loading

this was inspired by: https://www.instructables.com/id/EA0BRX3F0B5PTFM/
and the people who make the pikapika light doodles: http://tochka.jp/pikapika/

Step 1: Learn How to Make a Long Exposure Light Doodle

learn here: https://www.instructables.com/id/EA0BRX3F0B5PTFM/

for this test i used a Panasonic DMC-LZ5 in the "STARRY SKY" setting with a 10 second delay and a 30 second exposure time. this is a one man show so i must allow enough time to hit the button and get the doodle complete before the shutter closes. the light source is a simple L.E.D. keychain thing.

Step 2: Make a Coat Hanger Model

first off, in order to make any stop frame animation, it is necessary to take pictures of something over and over while moving the object a little bit each time. the pikapika crew use multiple people, so one person can operate the camera and the other person can draw the image. i am by myself, so a "coat hanger person" was my solution. This allowed me to return to the same location each time to make the light doodle, then move it and repeat... it was made from 3 metal coat hangers and some tape.

Step 3: Make the Light Doodle With the Model

ok, now if you know how to make the doodle, and you have some type of model. you can take pictures of it in different poses and make an animation. again i used the DMC-LZ5 in "STARRY SKY" mode, this time with 15 second exposure, no timer delay. for the editing i used adobe premier pro 2.0 and set the duration of each image to an extremely short period of time. i sequenced 24 images and looped the clip 4 times, then added a pinch of the flaming lips.

Step 4: Improvments That Can Be Made

let me reiterate, pikapika uses multiple people to make their stop motion films. if you are doing this on your own, then a model seems necessary. in order to make it better i would paint the coat hanger model "flat black" so it would not reflect the light, thus leaving a cleaner image without showing the coat hanger model.
its good that you said pika pika but not light doodling in your title. i think i would have got pissed if you did haha
I'm a little confused about how your coat hanger model works. Does it stand in between you and the camera as you're drawing? It seems like that would block some light.<br/><br/>It's probably very simple and I've just overdosed my brain tonight on hours of Russian homework. =D<br/>
i &quot;traced&quot; with the LED light <em>near</em> the coat hanger but never behind it. hope that helps.<br/>
Haha. I knew it. I feel dumb now.<br/><br/>Thanks for the reply. =)<br/>
Very cool. We made a light doodle animation with a GIF file. I think this was about 18 frames and I built it with Image Ready.
sweet! here is my question: how do you make sure you draw the dog in a similar way time after time? i had to make the stick man so i could "trace" him in the different positions. it seems to me almost impossible to draw the same image over and over without distorting the form. that dog looks pretty complex; any tips?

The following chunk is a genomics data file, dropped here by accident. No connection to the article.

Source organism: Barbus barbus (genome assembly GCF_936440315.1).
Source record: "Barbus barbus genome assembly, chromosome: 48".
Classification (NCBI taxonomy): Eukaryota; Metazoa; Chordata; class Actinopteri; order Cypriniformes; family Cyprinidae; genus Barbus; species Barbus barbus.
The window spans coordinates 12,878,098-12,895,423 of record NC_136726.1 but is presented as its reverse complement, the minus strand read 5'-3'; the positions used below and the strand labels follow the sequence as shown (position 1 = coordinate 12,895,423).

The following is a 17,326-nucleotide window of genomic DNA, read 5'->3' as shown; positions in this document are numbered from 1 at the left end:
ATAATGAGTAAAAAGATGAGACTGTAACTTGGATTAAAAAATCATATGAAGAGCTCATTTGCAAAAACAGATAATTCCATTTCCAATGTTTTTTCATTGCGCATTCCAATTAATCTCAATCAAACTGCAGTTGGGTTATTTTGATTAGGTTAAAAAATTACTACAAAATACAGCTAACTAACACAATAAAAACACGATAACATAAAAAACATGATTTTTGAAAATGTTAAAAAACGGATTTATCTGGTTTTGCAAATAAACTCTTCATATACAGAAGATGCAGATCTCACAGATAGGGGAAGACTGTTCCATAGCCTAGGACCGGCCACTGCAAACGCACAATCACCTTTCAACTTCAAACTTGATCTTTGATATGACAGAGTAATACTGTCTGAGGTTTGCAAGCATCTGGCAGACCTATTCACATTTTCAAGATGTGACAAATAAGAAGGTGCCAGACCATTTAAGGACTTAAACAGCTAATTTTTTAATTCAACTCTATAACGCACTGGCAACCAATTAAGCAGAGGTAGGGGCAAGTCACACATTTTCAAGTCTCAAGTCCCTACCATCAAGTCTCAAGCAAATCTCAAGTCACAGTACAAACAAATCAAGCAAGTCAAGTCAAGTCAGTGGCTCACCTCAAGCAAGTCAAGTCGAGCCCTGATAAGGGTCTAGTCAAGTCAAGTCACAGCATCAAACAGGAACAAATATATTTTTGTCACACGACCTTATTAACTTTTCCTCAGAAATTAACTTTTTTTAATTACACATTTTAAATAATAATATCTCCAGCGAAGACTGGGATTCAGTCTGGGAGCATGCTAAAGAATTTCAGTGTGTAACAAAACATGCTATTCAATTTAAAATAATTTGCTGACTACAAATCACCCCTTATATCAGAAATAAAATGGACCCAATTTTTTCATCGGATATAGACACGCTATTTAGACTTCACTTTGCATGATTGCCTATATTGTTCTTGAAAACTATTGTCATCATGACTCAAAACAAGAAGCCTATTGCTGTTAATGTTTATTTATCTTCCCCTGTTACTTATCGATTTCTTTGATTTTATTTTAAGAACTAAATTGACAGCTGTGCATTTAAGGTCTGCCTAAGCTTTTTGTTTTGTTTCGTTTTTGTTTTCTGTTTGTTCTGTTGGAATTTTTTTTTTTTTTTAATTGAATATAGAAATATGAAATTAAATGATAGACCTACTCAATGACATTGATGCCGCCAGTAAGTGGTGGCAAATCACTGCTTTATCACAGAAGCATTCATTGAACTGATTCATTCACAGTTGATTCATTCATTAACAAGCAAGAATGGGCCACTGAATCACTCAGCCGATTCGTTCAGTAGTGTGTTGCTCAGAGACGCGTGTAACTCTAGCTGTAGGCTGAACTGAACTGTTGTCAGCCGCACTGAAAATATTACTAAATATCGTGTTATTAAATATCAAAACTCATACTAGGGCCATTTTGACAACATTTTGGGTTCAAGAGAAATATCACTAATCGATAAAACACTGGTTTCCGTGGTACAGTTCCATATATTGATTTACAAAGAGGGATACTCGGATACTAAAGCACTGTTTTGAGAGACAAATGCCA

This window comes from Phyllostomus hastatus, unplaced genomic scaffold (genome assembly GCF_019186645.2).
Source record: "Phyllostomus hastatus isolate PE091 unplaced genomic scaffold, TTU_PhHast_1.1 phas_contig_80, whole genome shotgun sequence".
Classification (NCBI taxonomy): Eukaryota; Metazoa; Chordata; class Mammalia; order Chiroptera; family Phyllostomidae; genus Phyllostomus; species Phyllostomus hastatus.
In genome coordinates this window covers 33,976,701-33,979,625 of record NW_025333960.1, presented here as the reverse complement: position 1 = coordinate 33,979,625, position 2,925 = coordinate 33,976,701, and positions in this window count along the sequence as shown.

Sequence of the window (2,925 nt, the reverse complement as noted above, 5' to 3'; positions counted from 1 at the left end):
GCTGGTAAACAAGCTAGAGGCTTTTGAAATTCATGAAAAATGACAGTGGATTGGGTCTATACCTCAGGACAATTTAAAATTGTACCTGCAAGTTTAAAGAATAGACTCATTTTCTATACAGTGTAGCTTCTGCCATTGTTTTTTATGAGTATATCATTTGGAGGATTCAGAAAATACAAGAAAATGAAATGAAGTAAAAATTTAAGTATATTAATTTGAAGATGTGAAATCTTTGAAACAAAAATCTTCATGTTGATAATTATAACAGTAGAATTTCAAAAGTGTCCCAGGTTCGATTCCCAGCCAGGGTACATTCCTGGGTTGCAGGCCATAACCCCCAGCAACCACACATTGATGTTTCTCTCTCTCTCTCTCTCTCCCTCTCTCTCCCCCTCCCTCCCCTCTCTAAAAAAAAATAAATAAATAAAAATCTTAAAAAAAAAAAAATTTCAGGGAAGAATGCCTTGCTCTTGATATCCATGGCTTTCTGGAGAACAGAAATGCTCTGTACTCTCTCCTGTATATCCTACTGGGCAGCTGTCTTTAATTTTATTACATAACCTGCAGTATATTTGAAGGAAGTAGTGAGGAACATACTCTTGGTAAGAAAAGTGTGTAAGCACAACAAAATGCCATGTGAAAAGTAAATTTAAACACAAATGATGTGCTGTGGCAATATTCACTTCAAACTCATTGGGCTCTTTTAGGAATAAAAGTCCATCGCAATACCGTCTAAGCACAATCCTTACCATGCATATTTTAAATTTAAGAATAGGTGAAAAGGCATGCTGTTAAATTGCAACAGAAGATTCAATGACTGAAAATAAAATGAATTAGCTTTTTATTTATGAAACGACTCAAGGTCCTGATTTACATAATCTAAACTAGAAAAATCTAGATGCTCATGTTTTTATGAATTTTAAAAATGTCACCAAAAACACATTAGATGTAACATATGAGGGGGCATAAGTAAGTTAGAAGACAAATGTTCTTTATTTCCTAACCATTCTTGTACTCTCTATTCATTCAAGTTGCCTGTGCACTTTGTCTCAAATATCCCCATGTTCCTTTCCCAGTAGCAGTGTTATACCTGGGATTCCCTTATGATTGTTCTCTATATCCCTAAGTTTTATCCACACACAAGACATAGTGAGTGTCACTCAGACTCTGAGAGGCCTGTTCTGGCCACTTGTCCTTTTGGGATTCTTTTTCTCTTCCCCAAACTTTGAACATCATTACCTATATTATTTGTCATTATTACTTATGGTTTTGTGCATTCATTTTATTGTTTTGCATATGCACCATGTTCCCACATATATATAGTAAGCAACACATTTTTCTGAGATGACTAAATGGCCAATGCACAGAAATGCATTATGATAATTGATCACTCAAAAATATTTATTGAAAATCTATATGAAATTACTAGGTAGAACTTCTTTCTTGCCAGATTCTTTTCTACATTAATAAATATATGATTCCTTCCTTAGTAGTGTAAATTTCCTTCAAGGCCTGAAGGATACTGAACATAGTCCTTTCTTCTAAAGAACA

Good question. All I can say is that my wife (the artist) inherited the doodle gene and can &quot;see&quot; the completed drawing in her head before starting. I just take the pictures.<br/><br/>See more of her drawings at our web site <a rel="nofollow" href="http://lightdoodles.com">LightDoodles.com</a><br/>
Nice! Very nice work!! I really need to try animation some time, but I'm just too lazy to take that many pictures. It took me 30 tries to get my muffin right.... =X<br/>
You'd hate to be me then. I am an animation student, and I animate like 200 frames a night as well as shooting :(
can you give me a suggestion of a good stop motion program? adobe premier pro 2.0 was not the friendliest thing to work with for this. any suggestions you have would be great! this was my first stop motion
I'd suggest monkeyjam.<br/>It's free: <a rel="nofollow" href="http://www.giantscreamingrobotmonkeys.com/monkeyjam/">http://www.giantscreamingrobotmonkeys.com/monkeyjam/</a><br/><br/>I use it to shoot all of my paper animation<br/><br/>Cheers<br/>
thanks!
I have a couple of them on my blog (just basic things I had to throw together for university)<br/><a rel="nofollow" href="http://darkmotion.com/blog">http://darkmotion.com/blog</a><br/><br/>But I have a showreel in the works. :)<br/>
Ouch! Got any links to your animations? I'd like to see what you can do! =)<br/>
thanks! if you had not posted the original instructable i would have had no idea. i didn't even know about pikapika. i know sometimes it takes awhile to get the right still image, but do not be discouraged. when i did the "hanger man" animation it was 24 pics in a row, that's it. i think using a L.E.D. helps. thanks again!
<br/>I used LEDs initially too, but was just too lazy to put a switch in, so flashlights worked pretty well for me. <br/><br/>I just thought of what I should make an animation of: A muffin eating pac man! That should be pretty funny XD<br/><br/>Glad to help =D, even gladder to see that you went on to make an animation instructable, and used mine in order to do so. =)<br/>

About This Instructable

17,639views

21favorites

License:

More by wombat7:How to repair DC snowboard boots make a "pikapika" style animation usb wifi antenna  
Add instructable to: